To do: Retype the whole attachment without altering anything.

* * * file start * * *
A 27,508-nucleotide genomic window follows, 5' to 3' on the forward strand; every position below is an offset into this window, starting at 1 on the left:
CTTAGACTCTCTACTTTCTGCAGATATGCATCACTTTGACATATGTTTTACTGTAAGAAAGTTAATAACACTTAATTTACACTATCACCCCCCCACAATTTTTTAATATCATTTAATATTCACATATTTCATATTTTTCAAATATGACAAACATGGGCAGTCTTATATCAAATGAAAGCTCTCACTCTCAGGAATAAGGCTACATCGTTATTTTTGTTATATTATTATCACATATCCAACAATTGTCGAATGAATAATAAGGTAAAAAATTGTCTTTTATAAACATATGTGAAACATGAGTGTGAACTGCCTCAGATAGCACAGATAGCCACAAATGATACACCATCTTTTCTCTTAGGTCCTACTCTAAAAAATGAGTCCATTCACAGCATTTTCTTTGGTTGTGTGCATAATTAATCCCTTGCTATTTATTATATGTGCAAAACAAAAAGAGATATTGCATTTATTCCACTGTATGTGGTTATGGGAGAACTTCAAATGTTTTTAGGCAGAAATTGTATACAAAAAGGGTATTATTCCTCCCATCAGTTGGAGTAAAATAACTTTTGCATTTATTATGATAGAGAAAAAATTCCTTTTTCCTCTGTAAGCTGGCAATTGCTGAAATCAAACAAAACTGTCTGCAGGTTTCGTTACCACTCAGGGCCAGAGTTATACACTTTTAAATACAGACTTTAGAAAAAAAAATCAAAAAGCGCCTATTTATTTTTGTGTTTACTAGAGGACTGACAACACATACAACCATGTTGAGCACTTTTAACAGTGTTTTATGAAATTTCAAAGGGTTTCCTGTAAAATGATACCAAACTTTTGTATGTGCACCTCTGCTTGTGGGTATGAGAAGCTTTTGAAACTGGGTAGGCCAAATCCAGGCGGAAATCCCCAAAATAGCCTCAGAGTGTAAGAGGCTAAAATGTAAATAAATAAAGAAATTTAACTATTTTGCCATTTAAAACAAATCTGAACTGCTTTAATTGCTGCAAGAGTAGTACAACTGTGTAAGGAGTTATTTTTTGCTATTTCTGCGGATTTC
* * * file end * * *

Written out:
A 27,508-nucleotide genomic window follows, 5' to 3' on the forward strand; every position below is an offset into this window, starting at 1 on the left:
CTTAGACTCTCTACTTTCTGCAGATATGCATCACTTTGACATATGTTTTACTGTAAGAAAGTTAATAACACTTAATTTACACTATCACCCCCCCACAATTTTTTAATATCATTTAATATTCACATATTTCATATTTTTCAAATATGACAAACATGGGCAGTCTTATATCAAATGAAAGCTCTCACTCTCAGGAATAAGGCTACATCGTTATTTTTGTTATATTATTATCACATATCCAACAATTGTCGAATGAATAATAAGGTAAAAAATTGTCTTTTATAAACATATGTGAAACATGAGTGTGAACTGCCTCAGATAGCACAGATAGCCACAAATGATACACCATCTTTTCTCTTAGGTCCTACTCTAAAAAATGAGTCCATTCACAGCATTTTCTTTGGTTGTGTGCATAATTAATCCCTTGCTATTTATTATATGTGCAAAACAAAAAGAGATATTGCATTTATTCCACTGTATGTGGTTATGGGAGAACTTCAAATGTTTTTAGGCAGAAATTGTATACAAAAAGGGTATTATTCCTCCCATCAGTTGGAGTAAAATAACTTTTGCATTTATTATGATAGAGAAAAAATTCCTTTTTCCTCTGTAAGCTGGCAATTGCTGAAATCAAACAAAACTGTCTGCAGGTTTCGTTACCACTCAGGGCCAGAGTTATACACTTTTAAATACAGACTTTAGAAAAAAAAATCAAAAAGCGCCTATTTATTTTTGTGTTTACTAGAGGACTGACAACACATACAACCATGTTGAGCACTTTTAACAGTGTTTTATGAAATTTCAAAGGGTTTCCTGTAAAATGATACCAAACTTTTGTATGTGCACCTCTGCTTGTGGGTATGAGAAGCTTTTGAAACTGGGTAGGCCAAATCCAGGCGGAAATCCCCAAAATAGCCTCAGAGTGTAAGAGGCTAAAATGTAAATAAATAAAGAAATTTAACTATTTTGCCATTTAAAACAAATCTGAACTGCTTTAATTGCTGCAAGAGTAGTACAACTGTGTAAGGAGTTATTTTTTGCTATTTCTGCGGATTTC